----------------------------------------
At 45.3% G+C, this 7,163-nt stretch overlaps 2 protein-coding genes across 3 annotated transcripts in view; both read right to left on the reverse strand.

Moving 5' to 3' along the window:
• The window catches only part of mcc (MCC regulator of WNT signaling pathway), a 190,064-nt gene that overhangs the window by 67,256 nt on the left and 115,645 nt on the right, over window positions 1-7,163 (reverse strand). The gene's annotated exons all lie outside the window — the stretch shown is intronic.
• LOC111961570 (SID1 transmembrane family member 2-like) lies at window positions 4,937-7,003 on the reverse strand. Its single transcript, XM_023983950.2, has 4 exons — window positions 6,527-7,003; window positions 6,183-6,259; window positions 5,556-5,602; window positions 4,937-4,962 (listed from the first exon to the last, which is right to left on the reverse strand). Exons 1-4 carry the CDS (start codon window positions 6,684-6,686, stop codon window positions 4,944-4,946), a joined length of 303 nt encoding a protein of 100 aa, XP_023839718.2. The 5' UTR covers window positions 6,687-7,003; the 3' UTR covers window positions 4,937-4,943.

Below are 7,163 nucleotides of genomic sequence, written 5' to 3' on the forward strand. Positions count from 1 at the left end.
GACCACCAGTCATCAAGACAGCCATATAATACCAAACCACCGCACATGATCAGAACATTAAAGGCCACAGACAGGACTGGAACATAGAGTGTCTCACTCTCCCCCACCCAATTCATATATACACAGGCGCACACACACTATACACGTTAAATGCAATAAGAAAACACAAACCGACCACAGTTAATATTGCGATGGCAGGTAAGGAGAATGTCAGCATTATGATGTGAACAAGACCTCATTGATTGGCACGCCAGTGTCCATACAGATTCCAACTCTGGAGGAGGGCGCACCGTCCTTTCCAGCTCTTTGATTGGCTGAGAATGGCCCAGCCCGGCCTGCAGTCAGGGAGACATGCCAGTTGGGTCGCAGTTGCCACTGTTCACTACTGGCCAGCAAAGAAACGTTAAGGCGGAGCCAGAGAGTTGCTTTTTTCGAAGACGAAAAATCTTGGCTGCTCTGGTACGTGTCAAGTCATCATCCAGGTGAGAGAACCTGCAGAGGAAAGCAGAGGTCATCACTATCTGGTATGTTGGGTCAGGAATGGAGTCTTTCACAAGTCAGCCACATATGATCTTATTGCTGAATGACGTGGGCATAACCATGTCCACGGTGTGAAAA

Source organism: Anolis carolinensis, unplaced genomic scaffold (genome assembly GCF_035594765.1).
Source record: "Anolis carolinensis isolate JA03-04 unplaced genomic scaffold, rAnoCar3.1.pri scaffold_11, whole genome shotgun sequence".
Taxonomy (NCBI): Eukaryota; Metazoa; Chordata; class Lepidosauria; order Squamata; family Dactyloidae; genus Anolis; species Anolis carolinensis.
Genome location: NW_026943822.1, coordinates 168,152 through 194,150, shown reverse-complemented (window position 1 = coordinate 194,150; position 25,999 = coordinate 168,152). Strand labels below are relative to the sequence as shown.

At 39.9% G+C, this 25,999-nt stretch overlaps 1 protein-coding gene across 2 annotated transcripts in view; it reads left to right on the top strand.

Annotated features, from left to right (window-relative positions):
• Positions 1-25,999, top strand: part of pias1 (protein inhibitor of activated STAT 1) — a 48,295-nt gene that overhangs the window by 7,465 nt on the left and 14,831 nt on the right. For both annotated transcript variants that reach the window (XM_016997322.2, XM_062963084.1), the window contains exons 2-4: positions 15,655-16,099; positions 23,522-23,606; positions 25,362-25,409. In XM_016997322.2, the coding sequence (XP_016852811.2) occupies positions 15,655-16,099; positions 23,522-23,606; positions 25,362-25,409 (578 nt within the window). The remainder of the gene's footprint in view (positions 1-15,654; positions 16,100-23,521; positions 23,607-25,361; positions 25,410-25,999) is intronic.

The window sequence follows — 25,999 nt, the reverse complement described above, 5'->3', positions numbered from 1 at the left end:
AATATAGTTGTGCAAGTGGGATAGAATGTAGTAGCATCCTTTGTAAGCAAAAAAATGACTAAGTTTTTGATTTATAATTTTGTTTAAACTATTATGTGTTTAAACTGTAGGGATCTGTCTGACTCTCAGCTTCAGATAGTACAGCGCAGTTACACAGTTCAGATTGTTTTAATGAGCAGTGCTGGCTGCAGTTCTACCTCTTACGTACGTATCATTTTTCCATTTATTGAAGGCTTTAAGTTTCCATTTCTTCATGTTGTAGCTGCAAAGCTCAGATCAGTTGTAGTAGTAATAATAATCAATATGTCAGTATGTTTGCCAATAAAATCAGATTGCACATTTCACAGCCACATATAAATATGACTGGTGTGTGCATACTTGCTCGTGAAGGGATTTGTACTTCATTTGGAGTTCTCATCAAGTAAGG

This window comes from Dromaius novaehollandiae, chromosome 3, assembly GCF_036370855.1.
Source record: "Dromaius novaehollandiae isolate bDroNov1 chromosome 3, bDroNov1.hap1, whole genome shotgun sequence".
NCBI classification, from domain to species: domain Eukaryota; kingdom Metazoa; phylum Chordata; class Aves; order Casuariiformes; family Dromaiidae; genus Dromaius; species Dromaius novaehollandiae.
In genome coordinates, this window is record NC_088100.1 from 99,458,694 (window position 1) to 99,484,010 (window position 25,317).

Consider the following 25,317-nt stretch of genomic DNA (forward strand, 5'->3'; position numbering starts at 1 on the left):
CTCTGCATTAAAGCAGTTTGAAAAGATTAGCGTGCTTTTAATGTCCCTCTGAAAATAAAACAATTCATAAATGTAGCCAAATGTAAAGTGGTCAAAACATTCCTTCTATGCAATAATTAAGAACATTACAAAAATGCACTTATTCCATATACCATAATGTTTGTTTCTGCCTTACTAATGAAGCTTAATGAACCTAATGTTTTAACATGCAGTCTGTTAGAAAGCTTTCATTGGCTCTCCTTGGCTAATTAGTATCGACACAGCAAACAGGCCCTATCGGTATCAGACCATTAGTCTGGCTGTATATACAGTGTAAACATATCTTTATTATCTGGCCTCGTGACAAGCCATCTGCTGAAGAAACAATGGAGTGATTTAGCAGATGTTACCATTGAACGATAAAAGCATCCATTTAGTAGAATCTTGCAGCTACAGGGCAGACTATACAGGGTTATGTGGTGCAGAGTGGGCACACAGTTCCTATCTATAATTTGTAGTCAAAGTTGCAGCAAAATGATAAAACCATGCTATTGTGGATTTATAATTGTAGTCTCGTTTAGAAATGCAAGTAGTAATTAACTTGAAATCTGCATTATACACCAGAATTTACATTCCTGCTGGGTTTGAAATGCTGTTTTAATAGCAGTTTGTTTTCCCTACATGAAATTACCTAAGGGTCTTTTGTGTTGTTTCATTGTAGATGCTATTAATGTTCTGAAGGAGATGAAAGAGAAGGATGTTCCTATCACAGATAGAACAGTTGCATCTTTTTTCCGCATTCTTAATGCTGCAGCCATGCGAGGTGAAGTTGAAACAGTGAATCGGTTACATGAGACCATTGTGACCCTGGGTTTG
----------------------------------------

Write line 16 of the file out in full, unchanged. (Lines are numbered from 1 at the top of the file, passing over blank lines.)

This window comes from Dromaius novaehollandiae, chromosome 3, assembly GCF_036370855.1.